In September, 1911, I entered Seward High School in the ninth grade, graduating in May, 1914. During High School, I played the piano for many functions, including the march at noon and close of school each day, as the pupils marched out of the auditorium. During the four years in High School, a neighbor girl I had grown up with in the country and I, roomed and boarded with a lady in town, going home on week-ends. During my Junior year I belonged to the Girl Scouts. While having a meeting after school, south of town by the river on May 10, 1913, a storm was brewing in the south west and looked vicious. I, among others, left and hurried to our home a mile away, reaching there just as a tornado struck that area of town. Fortunately, my girl friend and I, and two others in the house, reached the tornado cellar just in time. But nine people near us were killed by the tornado.

In May, 1914, I graduated from High School, and for the graduation exercises I was the first one on the program, playing "Caprice Hongrois" on the piano. Since I majored in Normal Training in High School, I received my Teacher's Certificate, allowing me to teach all elementary grades in a one-room country school. That fall I began teaching in the only new modern school of that kind, in the county, three miles from Seward and about six miles from my home. I taught there three years. One cold morning when it was 26 degrees below zero, I was barely able to walk through the big drifts of snow to the school house, as wind had blown during the night. At times I felt I was freezing and I could hardly get through the drifts. But I finally reached the school and later the parents brought a few pupils to school in a wagon, and were very sorry no one had realized how cold it was that morning and how high the snow had drifted!

It was a lively neighborhood; the young folks living there had many parties (including one for me on my birthday). At these parties I met and became acquainted with George Imig, who lived one half mile from my school. I refused a contract to teach a fourth term, and George and I were married on August 20, 1917, and lived a happy life together for fifty three years until his death on January 5, 1971.

On August 20, 1967 George Jacob Imig and Alice Naomi Hageman Imig celebrated their golden wedding anniversary in the home of their daughter Peggy and her husband Jim, surrounded by their many children and grandchildren.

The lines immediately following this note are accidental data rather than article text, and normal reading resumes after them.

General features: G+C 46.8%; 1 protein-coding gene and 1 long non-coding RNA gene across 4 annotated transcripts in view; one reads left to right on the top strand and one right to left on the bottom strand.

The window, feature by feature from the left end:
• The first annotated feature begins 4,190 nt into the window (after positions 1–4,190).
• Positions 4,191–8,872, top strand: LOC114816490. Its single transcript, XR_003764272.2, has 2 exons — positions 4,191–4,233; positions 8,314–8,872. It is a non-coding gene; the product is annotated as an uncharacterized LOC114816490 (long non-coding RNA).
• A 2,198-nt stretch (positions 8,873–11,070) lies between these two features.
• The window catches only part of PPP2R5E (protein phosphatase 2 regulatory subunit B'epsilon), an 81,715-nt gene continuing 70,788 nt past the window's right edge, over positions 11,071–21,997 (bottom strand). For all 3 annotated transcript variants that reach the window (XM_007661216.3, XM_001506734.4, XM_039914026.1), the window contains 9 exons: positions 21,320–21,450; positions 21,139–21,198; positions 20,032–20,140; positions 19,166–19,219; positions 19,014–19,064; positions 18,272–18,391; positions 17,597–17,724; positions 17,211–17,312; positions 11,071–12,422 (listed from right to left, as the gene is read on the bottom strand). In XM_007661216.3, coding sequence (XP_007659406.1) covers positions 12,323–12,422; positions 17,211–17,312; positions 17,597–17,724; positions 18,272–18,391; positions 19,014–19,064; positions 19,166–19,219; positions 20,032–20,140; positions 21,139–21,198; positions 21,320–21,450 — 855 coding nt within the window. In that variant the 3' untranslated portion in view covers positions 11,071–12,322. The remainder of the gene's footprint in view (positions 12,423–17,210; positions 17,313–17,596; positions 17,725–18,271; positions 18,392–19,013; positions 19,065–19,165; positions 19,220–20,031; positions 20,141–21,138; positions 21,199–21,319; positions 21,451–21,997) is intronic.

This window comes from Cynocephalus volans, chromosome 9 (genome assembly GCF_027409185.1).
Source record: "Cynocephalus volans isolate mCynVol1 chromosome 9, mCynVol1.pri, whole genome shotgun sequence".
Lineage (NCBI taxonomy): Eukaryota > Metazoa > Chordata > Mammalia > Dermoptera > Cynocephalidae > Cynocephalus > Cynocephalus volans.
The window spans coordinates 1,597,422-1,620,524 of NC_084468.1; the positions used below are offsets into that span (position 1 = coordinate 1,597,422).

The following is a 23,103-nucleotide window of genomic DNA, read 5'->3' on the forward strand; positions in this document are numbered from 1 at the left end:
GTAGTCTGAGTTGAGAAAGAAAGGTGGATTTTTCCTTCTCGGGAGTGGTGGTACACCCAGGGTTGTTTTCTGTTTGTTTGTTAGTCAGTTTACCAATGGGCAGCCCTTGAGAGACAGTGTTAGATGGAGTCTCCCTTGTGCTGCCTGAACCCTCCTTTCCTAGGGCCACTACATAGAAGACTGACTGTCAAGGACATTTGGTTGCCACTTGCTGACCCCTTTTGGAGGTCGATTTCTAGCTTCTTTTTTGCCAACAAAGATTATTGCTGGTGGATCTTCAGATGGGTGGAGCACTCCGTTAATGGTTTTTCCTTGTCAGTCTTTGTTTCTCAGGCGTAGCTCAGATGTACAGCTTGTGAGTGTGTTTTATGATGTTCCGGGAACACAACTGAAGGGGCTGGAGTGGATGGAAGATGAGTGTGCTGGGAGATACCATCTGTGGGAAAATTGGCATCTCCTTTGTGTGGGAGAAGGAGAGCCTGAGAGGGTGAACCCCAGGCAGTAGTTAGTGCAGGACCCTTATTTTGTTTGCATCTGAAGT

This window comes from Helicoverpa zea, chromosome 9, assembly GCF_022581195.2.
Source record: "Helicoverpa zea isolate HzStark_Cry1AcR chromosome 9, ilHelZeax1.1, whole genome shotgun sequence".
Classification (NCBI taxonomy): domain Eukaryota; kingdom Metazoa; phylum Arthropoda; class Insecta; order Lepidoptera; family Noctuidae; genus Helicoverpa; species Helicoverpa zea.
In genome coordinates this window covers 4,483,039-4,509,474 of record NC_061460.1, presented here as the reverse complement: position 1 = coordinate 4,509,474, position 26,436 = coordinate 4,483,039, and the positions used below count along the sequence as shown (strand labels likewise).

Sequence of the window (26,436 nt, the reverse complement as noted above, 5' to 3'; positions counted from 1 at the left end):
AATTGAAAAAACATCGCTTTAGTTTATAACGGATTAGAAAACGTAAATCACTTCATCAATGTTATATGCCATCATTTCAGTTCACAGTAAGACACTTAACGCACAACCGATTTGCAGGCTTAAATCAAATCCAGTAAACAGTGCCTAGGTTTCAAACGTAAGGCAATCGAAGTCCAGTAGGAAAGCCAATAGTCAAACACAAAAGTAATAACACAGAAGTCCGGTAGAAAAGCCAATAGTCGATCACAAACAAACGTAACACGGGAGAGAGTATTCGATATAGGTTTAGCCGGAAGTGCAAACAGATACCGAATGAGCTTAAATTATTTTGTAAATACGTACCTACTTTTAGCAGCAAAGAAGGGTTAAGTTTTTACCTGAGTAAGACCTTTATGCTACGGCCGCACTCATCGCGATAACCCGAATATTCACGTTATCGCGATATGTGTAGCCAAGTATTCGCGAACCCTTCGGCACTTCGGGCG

George and Alice Imig celebrate their 50th wedding anniversary with their grandchildren, August 1967

This 50th wedding anniversary announcement for George Imig and Alice Naomi Hageman Imig appeared in an unidentified newspaper, August 1967:
4

Imigs Note Anniversary
50th Anniversary
Mr. and Mrs. George Imig, 2618 St. Elmo Drive, celebrated their golden wedding anniversary at a reception in the home of their son-in-law and daughter, Mr. and Mrs. James Morris of Riverside.

At the reception the couple greeted approximately 100 guests. The guest book was circulated by Miss Cindy Typaldos, granddaughter of the couple.

The Imigs, married August 20, 1917 in Lincoln Neb., have resided in San Bernardino for 37 years. They have six children, 20 grandchildren and one great-grandchild. Their children are Mrs. Nick Weaver, Mrs. Frank Stipak, Mrs. Neil Johnson, Mrs. Ted Peckels, Mrs. James Morris and Bob Imig.

Imig owned the Imig Pet Shop for 19 years. He has been retired for four years. He is active in Bulldog Clubs and has raised many champion bulldogs as a hobby.

Obituary of Alice Naomi Hageman Imig from the Seward Co. Independent, Seward, Nebraska, August 29, 1979:4

ALICE IMIG
Alice Imig, 82, of Riverside, Calif., died Saturday, Aug. 4. She was born on a farm southeast of Seward on Sept. 28, 1896, to S. P. and Viola Wallick Hageman. She graduated from Seward High School in 1914 and taught school in District 31. She married George Imig in 1917, and they moved to California in the mid 1920's.

Survivors include, five daughters, Joyce Weaver, June Stipak, Eileen Johnson, Donna Peckels and Peggy Morris, and one son, Robert, all of California. Seward area relatives include nieces Eleanor Vogt and LaVerne Garber and a nephew, Wayne Fosler.

Services were held Wednesday, Aug. 8, at the Acheson and Graham Garden of Prayer Chapel in Riverside with burial in Montecito Memorial Park.

George and Alice Imig celebrate their 50th wedding anniversary with their children, August 1967